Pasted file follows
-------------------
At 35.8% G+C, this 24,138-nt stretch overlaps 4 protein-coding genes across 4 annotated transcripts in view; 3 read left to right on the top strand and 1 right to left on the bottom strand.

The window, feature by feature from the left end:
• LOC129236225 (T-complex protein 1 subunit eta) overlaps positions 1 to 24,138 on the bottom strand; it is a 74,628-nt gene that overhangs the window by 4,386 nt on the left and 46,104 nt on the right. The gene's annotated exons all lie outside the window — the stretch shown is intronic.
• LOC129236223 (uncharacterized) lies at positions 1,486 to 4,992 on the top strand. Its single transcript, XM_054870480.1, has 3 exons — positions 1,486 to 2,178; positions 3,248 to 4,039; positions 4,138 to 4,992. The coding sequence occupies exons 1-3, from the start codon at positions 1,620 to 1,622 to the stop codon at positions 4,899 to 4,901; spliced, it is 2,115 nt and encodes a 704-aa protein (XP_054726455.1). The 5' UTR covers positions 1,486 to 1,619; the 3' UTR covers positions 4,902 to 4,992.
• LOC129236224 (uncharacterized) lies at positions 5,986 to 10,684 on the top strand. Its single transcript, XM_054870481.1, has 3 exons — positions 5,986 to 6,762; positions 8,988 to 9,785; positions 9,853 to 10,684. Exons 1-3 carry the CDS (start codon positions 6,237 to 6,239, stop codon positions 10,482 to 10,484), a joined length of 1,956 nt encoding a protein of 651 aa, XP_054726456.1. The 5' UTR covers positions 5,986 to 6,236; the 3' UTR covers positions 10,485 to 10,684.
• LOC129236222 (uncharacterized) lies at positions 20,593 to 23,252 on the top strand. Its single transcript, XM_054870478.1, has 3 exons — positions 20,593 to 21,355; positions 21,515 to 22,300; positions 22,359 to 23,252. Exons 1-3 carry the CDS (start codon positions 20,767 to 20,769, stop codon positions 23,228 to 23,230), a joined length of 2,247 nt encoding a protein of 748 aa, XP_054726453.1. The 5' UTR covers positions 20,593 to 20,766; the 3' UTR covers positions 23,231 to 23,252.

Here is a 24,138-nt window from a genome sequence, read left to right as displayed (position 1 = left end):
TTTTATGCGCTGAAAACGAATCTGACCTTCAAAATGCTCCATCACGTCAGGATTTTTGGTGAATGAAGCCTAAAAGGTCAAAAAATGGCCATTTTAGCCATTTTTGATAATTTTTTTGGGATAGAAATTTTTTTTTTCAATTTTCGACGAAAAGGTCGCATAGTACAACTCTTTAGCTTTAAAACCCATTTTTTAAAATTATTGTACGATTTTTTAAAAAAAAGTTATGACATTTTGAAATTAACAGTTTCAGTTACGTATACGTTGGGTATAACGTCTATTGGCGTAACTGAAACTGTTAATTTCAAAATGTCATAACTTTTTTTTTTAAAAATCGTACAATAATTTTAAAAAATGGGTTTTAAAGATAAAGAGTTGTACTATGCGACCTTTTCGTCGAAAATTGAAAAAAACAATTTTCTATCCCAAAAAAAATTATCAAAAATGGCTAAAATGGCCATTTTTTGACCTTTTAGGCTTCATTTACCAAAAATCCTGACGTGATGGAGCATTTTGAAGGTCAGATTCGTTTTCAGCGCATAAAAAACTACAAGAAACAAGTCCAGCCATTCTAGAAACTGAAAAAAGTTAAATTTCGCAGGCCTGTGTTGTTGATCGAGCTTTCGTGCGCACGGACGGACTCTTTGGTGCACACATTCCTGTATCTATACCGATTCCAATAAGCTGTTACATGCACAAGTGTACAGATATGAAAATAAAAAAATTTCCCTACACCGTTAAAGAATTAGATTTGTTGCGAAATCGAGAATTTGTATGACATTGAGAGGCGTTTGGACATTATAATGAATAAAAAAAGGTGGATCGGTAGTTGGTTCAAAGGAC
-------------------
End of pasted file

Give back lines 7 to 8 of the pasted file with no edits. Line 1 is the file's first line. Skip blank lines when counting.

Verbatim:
Here is a 24,138-nt window from a genome sequence, read left to right as displayed (position 1 = left end):
TTTTATGCGCTGAAAACGAATCTGACCTTCAAAATGCTCCATCACGTCAGGATTTTTGGTGAATGAAGCCTAAAAGGTCAAAAAATGGCCATTTTAGCCATTTTTGATAATTTTTTTGGGATAGAAATTTTTTTTTTCAATTTTCGACGAAAAGGTCGCATAGTACAACTCTTTAGCTTTAAAACCCATTTTTTAAAATTATTGTACGATTTTTTAAAAAAAAGTTATGACATTTTGAAATTAACAGTTTCAGTTACGTATACGTTGGGTATAACGTCTATTGGCGTAACTGAAACTGTTAATTTCAAAATGTCATAACTTTTTTTTTTAAAAATCGTACAATAATTTTAAAAAATGGGTTTTAAAGATAAAGAGTTGTACTATGCGACCTTTTCGTCGAAAATTGAAAAAAACAATTTTCTATCCCAAAAAAAATTATCAAAAATGGCTAAAATGGCCATTTTTTGACCTTTTAGGCTTCATTTACCAAAAATCCTGACGTGATGGAGCATTTTGAAGGTCAGATTCGTTTTCAGCGCATAAAAAACTACAAGAAACAAGTCCAGCCATTCTAGAAACTGAAAAAAGTTAAATTTCGCAGGCCTGTGTTGTTGATCGAGCTTTCGTGCGCACGGACGGACTCTTTGGTGCACACATTCCTGTATCTATACCGATTCCAATAAGCTGTTACATGCACAAGTGTACAGATATGAAAATAAAAAAATTTCCCTACACCGTTAAAGAATTAGATTTGTTGCGAAATCGAGAATTTGTATGACATTGAGAGGCGTTTGGACATTATAATGAATAAAAAAAGGTGGATCGGTAGTTGGTTCAAAGGAC